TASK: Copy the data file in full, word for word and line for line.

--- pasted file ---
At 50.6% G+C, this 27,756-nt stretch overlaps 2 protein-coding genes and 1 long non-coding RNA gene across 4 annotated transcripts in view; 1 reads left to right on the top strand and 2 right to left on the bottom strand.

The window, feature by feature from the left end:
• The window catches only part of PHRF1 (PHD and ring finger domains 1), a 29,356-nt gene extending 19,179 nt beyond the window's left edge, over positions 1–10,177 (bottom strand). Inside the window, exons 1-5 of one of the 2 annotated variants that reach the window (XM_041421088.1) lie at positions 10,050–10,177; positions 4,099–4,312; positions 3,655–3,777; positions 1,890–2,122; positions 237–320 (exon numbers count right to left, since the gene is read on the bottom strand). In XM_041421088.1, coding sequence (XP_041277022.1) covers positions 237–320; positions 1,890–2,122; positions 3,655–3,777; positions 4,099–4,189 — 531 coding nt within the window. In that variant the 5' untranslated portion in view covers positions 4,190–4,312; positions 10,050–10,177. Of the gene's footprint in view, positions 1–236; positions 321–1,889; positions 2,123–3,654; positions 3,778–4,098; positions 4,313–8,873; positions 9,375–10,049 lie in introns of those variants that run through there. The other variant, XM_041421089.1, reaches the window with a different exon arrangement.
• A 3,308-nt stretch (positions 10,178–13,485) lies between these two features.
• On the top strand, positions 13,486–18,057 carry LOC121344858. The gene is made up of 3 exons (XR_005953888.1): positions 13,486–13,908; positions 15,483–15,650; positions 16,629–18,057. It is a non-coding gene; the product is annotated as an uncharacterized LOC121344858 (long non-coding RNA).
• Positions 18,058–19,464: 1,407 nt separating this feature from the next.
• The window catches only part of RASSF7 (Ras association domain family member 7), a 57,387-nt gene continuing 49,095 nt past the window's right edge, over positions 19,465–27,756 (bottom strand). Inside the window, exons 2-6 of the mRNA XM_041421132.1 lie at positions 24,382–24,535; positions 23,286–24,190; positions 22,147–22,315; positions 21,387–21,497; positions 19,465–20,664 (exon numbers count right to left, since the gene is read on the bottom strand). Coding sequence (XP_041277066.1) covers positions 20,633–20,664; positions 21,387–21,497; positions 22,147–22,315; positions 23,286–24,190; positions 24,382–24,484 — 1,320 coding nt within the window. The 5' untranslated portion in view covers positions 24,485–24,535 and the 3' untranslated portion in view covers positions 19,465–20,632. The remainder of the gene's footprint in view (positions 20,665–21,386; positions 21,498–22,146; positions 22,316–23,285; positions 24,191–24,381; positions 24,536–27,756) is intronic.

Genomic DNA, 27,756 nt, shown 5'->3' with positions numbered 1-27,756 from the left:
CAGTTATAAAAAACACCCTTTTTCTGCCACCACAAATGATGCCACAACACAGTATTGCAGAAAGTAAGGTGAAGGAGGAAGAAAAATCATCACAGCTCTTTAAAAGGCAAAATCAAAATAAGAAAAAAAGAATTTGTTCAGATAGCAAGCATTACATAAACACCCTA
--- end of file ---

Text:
At 50.6% G+C, this 27,756-nt stretch overlaps 2 protein-coding genes and 1 long non-coding RNA gene across 4 annotated transcripts in view; 1 reads left to right on the top strand and 2 right to left on the bottom strand.

The window, feature by feature from the left end:
• The window catches only part of PHRF1 (PHD and ring finger domains 1), a 29,356-nt gene extending 19,179 nt beyond the window's left edge, over positions 1–10,177 (bottom strand). Inside the window, exons 1-5 of one of the 2 annotated variants that reach the window (XM_041421088.1) lie at positions 10,050–10,177; positions 4,099–4,312; positions 3,655–3,777; positions 1,890–2,122; positions 237–320 (exon numbers count right to left, since the gene is read on the bottom strand). In XM_041421088.1, coding sequence (XP_041277022.1) covers positions 237–320; positions 1,890–2,122; positions 3,655–3,777; positions 4,099–4,189 — 531 coding nt within the window. In that variant the 5' untranslated portion in view covers positions 4,190–4,312; positions 10,050–10,177. Of the gene's footprint in view, positions 1–236; positions 321–1,889; positions 2,123–3,654; positions 3,778–4,098; positions 4,313–8,873; positions 9,375–10,049 lie in introns of those variants that run through there. The other variant, XM_041421089.1, reaches the window with a different exon arrangement.
• A 3,308-nt stretch (positions 10,178–13,485) lies between these two features.
• On the top strand, positions 13,486–18,057 carry LOC121344858. The gene is made up of 3 exons (XR_005953888.1): positions 13,486–13,908; positions 15,483–15,650; positions 16,629–18,057. It is a non-coding gene; the product is annotated as an uncharacterized LOC121344858 (long non-coding RNA).
• Positions 18,058–19,464: 1,407 nt separating this feature from the next.
• The window catches only part of RASSF7 (Ras association domain family member 7), a 57,387-nt gene continuing 49,095 nt past the window's right edge, over positions 19,465–27,756 (bottom strand). Inside the window, exons 2-6 of the mRNA XM_041421132.1 lie at positions 24,382–24,535; positions 23,286–24,190; positions 22,147–22,315; positions 21,387–21,497; positions 19,465–20,664 (exon numbers count right to left, since the gene is read on the bottom strand). Coding sequence (XP_041277066.1) covers positions 20,633–20,664; positions 21,387–21,497; positions 22,147–22,315; positions 23,286–24,190; positions 24,382–24,484 — 1,320 coding nt within the window. The 5' untranslated portion in view covers positions 24,485–24,535 and the 3' untranslated portion in view covers positions 19,465–20,632. The remainder of the gene's footprint in view (positions 20,665–21,386; positions 21,498–22,146; positions 22,316–23,285; positions 24,191–24,381; positions 24,536–27,756) is intronic.

Genomic DNA, 27,756 nt, shown 5'->3' with positions numbered 1-27,756 from the left:
CAGTTATAAAAAACACCCTTTTTCTGCCACCACAAATGATGCCACAACACAGTATTGCAGAAAGTAAGGTGAAGGAGGAAGAAAAATCATCACAGCTCTTTAAAAGGCAAAATCAAAATAAGAAAAAAAGAATTTGTTCAGATAGCAAGCATTACATAAACACCCTA